Mothers' pensions.—As a form of outdoor relief presenting an industrial aspect, in that it is restricted to benefits where there are children under the working age, the subject of mothers' pensions has been included as in some degree a labor proposition. The constitutionality of the Utah statute was sustained by the supreme court of the State (Denver & R. G. R. Co. v. Grand County, p. 180), over the contention that the tax for the maintenance of such a pension is not a public purpose. The benefits of the law were held to warrant its enactment, and a second contention that the legislature could not devolve upon the county commissioners the right of levying the necessary tax was also rejected, and the law sustained in all its parts.
The continuance of payments under an amended form of the
law was passed upon by the Supreme Court of Pennsylvania (Commonwealth ex rel. Trustees of Mothers' Assistance Fund of Philadelphia County v. Powell, p. 181). An act of 1913 authorized pension payments to abandoned mothers among others, while in 1915 the law was made to apply only to those whose husbands are dead or permanently confined in institutions for the insane. The court refused to indulge in the presumption of death in a case where the father had disappeared in 1906 and had not been heard from since, and overruled the trustees and the lower courts, which had adopted the view that an unexplained absence for more than seven years raised a valid presumption of death.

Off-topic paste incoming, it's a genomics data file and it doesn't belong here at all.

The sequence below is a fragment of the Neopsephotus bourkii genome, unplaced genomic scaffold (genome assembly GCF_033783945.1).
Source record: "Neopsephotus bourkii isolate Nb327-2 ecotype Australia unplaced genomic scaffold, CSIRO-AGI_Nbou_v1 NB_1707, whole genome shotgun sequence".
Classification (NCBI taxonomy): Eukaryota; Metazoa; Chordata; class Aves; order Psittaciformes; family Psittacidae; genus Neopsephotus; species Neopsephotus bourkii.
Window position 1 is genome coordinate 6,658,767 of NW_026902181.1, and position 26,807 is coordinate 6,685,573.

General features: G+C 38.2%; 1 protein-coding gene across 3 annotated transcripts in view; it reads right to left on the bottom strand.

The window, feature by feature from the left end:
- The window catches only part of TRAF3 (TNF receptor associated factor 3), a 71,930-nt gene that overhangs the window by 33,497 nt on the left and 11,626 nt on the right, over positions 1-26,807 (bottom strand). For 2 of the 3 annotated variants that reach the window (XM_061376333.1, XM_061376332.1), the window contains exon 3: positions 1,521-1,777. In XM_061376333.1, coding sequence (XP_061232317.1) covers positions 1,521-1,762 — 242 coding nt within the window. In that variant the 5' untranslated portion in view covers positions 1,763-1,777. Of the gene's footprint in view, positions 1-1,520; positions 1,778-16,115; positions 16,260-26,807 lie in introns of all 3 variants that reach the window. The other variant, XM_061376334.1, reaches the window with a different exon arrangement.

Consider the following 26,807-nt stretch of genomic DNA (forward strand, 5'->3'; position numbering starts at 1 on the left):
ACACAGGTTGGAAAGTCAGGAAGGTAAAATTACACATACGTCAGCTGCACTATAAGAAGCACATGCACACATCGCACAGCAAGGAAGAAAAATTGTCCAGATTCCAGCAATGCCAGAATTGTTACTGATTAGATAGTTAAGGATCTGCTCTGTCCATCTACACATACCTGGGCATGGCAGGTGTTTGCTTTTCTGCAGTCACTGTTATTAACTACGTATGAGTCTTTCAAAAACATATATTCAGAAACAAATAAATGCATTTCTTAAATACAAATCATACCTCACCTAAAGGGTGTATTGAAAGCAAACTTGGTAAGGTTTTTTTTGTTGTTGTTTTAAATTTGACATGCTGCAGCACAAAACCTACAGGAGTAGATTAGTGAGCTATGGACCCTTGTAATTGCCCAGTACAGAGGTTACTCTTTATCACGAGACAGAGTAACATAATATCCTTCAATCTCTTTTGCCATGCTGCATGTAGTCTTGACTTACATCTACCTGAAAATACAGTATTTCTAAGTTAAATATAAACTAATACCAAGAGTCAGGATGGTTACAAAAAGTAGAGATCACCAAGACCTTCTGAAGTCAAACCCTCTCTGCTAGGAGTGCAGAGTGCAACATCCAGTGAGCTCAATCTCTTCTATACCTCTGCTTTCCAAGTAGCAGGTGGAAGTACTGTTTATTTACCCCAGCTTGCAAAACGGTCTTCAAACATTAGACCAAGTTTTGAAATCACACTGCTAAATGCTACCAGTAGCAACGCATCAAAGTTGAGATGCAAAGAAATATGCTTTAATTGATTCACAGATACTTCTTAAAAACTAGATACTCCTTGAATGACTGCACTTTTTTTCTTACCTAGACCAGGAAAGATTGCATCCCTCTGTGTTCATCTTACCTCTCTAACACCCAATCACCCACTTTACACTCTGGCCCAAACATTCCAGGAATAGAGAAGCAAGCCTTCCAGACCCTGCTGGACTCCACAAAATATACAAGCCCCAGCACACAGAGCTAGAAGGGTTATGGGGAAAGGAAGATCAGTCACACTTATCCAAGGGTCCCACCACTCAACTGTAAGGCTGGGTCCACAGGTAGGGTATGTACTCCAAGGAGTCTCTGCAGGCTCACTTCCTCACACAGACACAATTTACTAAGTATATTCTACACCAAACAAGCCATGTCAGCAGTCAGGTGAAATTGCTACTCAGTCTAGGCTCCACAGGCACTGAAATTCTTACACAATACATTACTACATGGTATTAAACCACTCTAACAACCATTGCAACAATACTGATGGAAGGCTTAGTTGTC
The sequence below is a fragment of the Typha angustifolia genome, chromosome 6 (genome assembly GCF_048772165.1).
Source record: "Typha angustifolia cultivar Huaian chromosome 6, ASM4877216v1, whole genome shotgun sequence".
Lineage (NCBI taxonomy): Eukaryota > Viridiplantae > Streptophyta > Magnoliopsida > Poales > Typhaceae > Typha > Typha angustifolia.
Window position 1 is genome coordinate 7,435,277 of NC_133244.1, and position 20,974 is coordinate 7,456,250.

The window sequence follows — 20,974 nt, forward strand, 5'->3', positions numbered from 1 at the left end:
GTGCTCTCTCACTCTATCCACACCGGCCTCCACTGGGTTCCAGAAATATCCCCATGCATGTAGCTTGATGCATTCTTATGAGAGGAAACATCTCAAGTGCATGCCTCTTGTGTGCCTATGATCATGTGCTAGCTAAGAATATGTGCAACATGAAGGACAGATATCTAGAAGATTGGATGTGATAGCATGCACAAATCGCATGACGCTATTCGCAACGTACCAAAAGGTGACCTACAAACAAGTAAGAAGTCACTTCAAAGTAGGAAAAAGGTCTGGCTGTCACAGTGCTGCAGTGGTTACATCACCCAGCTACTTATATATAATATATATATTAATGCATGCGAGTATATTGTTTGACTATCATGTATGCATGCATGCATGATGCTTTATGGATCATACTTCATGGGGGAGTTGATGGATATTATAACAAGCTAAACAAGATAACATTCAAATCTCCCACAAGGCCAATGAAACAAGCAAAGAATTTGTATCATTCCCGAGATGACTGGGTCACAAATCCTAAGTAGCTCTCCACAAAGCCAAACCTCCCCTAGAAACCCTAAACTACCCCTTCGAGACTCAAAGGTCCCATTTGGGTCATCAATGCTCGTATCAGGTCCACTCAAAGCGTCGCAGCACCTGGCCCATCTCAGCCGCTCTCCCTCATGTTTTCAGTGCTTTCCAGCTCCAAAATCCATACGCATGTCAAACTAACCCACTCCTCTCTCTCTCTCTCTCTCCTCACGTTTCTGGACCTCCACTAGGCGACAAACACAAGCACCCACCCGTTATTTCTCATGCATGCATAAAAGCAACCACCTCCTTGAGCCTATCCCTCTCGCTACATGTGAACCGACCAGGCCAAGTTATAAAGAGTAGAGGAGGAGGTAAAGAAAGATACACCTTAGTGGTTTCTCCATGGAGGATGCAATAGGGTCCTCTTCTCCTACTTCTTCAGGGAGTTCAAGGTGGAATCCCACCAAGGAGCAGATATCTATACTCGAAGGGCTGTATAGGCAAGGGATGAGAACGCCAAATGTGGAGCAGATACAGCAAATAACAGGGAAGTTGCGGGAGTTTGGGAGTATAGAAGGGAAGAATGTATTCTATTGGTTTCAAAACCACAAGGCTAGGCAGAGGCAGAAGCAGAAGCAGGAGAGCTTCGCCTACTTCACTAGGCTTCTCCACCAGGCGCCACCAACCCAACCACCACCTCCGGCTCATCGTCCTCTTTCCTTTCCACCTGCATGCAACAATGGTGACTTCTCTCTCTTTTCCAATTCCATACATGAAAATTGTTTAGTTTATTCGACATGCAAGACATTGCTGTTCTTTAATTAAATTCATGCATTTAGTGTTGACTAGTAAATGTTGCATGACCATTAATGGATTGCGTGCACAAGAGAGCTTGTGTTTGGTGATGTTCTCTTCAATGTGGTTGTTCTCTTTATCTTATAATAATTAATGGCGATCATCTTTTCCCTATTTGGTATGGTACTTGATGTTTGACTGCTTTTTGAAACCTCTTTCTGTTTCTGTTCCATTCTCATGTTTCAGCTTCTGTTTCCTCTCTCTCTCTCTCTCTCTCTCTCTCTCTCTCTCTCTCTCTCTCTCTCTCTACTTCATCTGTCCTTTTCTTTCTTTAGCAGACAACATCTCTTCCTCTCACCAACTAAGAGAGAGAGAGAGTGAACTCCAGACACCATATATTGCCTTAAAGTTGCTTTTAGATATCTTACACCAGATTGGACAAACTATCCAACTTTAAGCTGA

Old-age pensions.-The New Hampshire Legislature sought the advice of the supreme court of the State on the constitutionality of a proposed measure for the payment of old-age pensions (In re Opinion of the Justices, p. 182). While the opinion turns largely on the somewhat unusual provisions of the constitution, it is of interest to note that these provisions limit the grant of pensions to those for actual services, and for not more than one year at a time. The court held that there was no means by which the legislature could circumvent the limitations by means of valid act.